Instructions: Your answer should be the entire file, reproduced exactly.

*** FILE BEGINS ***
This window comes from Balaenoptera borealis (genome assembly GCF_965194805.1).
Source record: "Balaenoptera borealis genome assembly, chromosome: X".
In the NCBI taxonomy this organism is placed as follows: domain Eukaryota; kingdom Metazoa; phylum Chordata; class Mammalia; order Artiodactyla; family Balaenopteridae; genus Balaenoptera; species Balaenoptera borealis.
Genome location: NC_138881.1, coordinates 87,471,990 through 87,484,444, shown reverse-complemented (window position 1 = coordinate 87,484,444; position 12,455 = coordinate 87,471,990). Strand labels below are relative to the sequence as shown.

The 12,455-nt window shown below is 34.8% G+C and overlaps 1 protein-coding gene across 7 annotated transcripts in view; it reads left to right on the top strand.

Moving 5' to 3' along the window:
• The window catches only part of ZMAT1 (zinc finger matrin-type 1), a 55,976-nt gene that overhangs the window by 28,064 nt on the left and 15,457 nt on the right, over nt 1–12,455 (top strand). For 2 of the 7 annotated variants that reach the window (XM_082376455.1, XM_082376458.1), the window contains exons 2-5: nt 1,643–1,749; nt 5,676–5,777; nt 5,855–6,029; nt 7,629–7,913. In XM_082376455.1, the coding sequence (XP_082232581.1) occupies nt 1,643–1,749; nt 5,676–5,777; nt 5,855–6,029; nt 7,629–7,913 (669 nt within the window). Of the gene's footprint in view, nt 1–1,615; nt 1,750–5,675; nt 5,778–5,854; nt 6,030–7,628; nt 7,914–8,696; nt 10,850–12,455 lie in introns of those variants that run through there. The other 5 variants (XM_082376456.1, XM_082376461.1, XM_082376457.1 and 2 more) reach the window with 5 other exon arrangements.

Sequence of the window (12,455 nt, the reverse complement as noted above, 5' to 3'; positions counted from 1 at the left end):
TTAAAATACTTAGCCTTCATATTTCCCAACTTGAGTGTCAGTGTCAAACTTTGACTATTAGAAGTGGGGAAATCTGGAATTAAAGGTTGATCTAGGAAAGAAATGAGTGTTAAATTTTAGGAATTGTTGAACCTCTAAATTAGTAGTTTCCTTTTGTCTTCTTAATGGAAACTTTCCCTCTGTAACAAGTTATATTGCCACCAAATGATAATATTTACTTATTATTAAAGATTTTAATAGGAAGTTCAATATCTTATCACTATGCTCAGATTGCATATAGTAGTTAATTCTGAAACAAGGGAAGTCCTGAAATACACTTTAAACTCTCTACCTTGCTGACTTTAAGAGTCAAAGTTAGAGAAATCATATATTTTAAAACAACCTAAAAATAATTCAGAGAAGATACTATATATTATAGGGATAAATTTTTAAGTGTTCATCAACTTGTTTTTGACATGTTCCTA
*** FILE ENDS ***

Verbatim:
This window comes from Balaenoptera borealis (genome assembly GCF_965194805.1).
Source record: "Balaenoptera borealis genome assembly, chromosome: X".
In the NCBI taxonomy this organism is placed as follows: domain Eukaryota; kingdom Metazoa; phylum Chordata; class Mammalia; order Artiodactyla; family Balaenopteridae; genus Balaenoptera; species Balaenoptera borealis.
Genome location: NC_138881.1, coordinates 87,471,990 through 87,484,444, shown reverse-complemented (window position 1 = coordinate 87,484,444; position 12,455 = coordinate 87,471,990). Strand labels below are relative to the sequence as shown.

The 12,455-nt window shown below is 34.8% G+C and overlaps 1 protein-coding gene across 7 annotated transcripts in view; it reads left to right on the top strand.

Moving 5' to 3' along the window:
• The window catches only part of ZMAT1 (zinc finger matrin-type 1), a 55,976-nt gene that overhangs the window by 28,064 nt on the left and 15,457 nt on the right, over nt 1–12,455 (top strand). For 2 of the 7 annotated variants that reach the window (XM_082376455.1, XM_082376458.1), the window contains exons 2-5: nt 1,643–1,749; nt 5,676–5,777; nt 5,855–6,029; nt 7,629–7,913. In XM_082376455.1, the coding sequence (XP_082232581.1) occupies nt 1,643–1,749; nt 5,676–5,777; nt 5,855–6,029; nt 7,629–7,913 (669 nt within the window). Of the gene's footprint in view, nt 1–1,615; nt 1,750–5,675; nt 5,778–5,854; nt 6,030–7,628; nt 7,914–8,696; nt 10,850–12,455 lie in introns of those variants that run through there. The other 5 variants (XM_082376456.1, XM_082376461.1, XM_082376457.1 and 2 more) reach the window with 5 other exon arrangements.

Sequence of the window (12,455 nt, the reverse complement as noted above, 5' to 3'; positions counted from 1 at the left end):
TTAAAATACTTAGCCTTCATATTTCCCAACTTGAGTGTCAGTGTCAAACTTTGACTATTAGAAGTGGGGAAATCTGGAATTAAAGGTTGATCTAGGAAAGAAATGAGTGTTAAATTTTAGGAATTGTTGAACCTCTAAATTAGTAGTTTCCTTTTGTCTTCTTAATGGAAACTTTCCCTCTGTAACAAGTTATATTGCCACCAAATGATAATATTTACTTATTATTAAAGATTTTAATAGGAAGTTCAATATCTTATCACTATGCTCAGATTGCATATAGTAGTTAATTCTGAAACAAGGGAAGTCCTGAAATACACTTTAAACTCTCTACCTTGCTGACTTTAAGAGTCAAAGTTAGAGAAATCATATATTTTAAAACAACCTAAAAATAATTCAGAGAAGATACTATATATTATAGGGATAAATTTTTAAGTGTTCATCAACTTGTTTTTGACATGTTCCTA